The Americans with Disabilities Act (ADA) just celebrated its 30th anniversary. Title II of the ADA works to ensure that websites for government organizations have accessible features. While website accessibility may not be a legal requirement for non-government websites, it is a beneficial web design practice. That’s why the MIBS, Inc. team works to ensure every website we design is accessible 

Beyond that, we provide accessibility best practices in our training with customers. This helps ensure that website accessibility is maintained as content is added and updated by staff and website administrators. Just because a website was accessible at one point does not mean that it will continue to be so. 

Questions To Ask When Considering Website Accessibility:

There are three main question to ask yourself when consider accessibility for your website. 

Why is Website Accessibility a Priority? 

There are several reasons website accessibility should be a priority. The primary reason is that it ensures the best possible user experience for your website visitors. This is because it enables all users to access the information they need from your site.  

WC3 Website Accessibility Initiative classifies accessibility as a web design best practice, much like website responsiveness. Accessible sites also perform better in search results giving you a better audience reach. Making your website accessible could also help reduce maintenance costs for your site. The best way to begin approaching accessibility is by considering what ways your website could be more friendly to people with disabilities. 

What Barriers to People with Disabilities Face? 

One of the biggest mistakes that you can make when designing your website is to assume that everyone is able to access it in the same way. There are many barriers that people with disabilities face when navigating websites. However, there is a lot of technology to helps people overcome these barriers. Understanding this technology is important when designing a website.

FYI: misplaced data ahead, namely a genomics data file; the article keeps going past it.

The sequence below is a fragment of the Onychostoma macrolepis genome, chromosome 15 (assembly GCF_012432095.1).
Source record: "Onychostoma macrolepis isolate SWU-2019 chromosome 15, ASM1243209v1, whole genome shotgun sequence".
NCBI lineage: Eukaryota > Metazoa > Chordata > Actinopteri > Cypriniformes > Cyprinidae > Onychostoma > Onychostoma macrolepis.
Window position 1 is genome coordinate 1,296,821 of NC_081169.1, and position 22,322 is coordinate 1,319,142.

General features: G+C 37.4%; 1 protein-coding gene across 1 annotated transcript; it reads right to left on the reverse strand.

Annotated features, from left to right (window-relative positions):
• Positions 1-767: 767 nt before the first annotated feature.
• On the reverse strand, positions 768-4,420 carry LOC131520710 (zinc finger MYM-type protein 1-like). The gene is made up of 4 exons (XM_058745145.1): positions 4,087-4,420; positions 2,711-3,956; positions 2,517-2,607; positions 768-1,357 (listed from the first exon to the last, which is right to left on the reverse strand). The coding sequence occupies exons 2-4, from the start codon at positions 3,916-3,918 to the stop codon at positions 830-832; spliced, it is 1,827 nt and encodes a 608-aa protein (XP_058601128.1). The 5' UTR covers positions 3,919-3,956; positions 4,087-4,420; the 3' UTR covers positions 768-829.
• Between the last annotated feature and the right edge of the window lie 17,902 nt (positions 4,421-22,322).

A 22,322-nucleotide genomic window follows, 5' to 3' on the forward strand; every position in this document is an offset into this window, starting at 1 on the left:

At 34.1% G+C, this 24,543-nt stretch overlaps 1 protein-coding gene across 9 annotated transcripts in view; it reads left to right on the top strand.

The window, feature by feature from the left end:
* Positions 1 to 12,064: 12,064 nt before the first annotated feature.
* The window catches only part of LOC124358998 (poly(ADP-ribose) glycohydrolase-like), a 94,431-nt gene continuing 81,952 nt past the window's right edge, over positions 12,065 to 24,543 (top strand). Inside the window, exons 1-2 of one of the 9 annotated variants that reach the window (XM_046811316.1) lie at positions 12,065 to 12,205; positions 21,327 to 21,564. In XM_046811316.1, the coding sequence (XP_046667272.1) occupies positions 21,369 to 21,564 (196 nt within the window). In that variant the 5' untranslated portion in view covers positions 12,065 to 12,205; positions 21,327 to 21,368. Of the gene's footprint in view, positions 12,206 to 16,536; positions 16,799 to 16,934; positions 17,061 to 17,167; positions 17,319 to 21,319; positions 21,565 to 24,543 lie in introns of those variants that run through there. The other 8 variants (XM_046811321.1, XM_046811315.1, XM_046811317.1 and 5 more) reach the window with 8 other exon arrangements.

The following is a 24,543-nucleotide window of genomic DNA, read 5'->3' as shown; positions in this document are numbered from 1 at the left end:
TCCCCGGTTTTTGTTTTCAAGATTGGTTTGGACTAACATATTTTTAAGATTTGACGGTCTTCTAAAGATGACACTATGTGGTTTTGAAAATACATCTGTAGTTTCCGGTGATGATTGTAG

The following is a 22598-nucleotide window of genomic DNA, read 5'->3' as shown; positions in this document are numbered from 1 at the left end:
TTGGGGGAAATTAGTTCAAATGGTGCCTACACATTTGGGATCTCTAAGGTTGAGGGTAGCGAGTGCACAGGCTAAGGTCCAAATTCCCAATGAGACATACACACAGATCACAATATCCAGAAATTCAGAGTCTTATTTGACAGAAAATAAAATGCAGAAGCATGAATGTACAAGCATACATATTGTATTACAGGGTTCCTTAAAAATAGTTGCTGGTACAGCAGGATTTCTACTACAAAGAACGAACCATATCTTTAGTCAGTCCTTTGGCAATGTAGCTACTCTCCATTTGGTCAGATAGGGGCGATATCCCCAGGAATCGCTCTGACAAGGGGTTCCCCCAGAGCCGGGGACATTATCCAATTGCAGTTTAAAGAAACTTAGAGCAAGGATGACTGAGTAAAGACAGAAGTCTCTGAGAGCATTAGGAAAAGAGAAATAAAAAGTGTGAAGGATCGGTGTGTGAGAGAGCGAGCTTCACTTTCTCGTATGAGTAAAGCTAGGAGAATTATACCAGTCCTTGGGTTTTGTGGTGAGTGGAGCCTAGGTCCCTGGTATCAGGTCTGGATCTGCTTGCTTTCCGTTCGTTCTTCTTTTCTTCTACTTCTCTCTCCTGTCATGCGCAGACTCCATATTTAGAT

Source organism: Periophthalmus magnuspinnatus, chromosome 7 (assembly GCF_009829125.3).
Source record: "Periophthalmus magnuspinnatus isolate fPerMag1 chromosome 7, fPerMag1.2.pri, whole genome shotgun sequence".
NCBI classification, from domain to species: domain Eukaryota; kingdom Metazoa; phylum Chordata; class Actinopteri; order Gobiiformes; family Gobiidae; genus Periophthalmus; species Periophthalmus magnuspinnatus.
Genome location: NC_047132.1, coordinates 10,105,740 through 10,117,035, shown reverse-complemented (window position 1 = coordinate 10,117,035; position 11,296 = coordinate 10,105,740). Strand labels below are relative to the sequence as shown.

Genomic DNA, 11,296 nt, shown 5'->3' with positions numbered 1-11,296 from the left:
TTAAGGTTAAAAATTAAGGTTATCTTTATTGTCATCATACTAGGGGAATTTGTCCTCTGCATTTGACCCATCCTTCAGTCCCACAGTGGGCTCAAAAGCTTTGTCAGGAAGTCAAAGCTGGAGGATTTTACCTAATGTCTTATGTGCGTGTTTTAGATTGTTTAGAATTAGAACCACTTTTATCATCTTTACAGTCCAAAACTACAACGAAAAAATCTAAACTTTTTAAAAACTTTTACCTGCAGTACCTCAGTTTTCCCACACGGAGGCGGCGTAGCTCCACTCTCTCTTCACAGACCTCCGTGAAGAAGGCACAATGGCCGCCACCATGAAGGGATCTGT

Many people may use screen readers or text enlargement technology to help them access the written information on your website. Consider whether or not your website and its content is compatible with this technology. People may also use voice control programs to control their computer, or keyboards to navigate rather than a mouse or trackpad. Just as your site should be responsive for use on different devices, it should also be easy to navigate using different methods. 

What are Some Best Practices? 

There are several best practices to consider when designing your website to make it more accessible: 

Functionality: 

Make sure the functionality of your website is accessible through mouse, keyboard, and voice control systems. The best way to test this is to have someone that uses these assistive technologies test your website. If you can’t do this, you may also test it manually. You can do this yourself or with the help of an accessibility expert.  

Transcripts: 

Provide visual access to auditory content like podcasts or videos. This is can be done easily by providing a transcript or captioning. Remember, transcripts and captions should include audio content, and also describe any visual content. This helps people that use screen readers better understand and experience your multimedia content.  

Alternative Text:

Use alternative text for images. It helps screen reader and other assistive technology users’ access and understand images on your website. Alt text should be a relevant description of the image – this is NOT a place for “keyword stuffing”. 

Color:

Don’t rely on color as the main tool for navigation/ links, or to differentiate between items on the website. Users with low vision or color blindness will have trouble differentiating between links and other content if color is the only cue. Try adding an underline or hover effect to your links.

Audits:

Schedule regular accessibility audits for your website. Whether in-house or through a third-party accessibility expert your website needs evaluated regularly to maintain accessibility.

How often should you schedule these accessibility audits? This depends on how often your website content is updated and how many people are updating your website. We generally recommend that an audit be performed every six to 12 months. 

For more best practices check out these 7 common website accessibility mistakes. If you are not sure that your website is accessible, contact a MIBS, Inc. expert for an evaluation.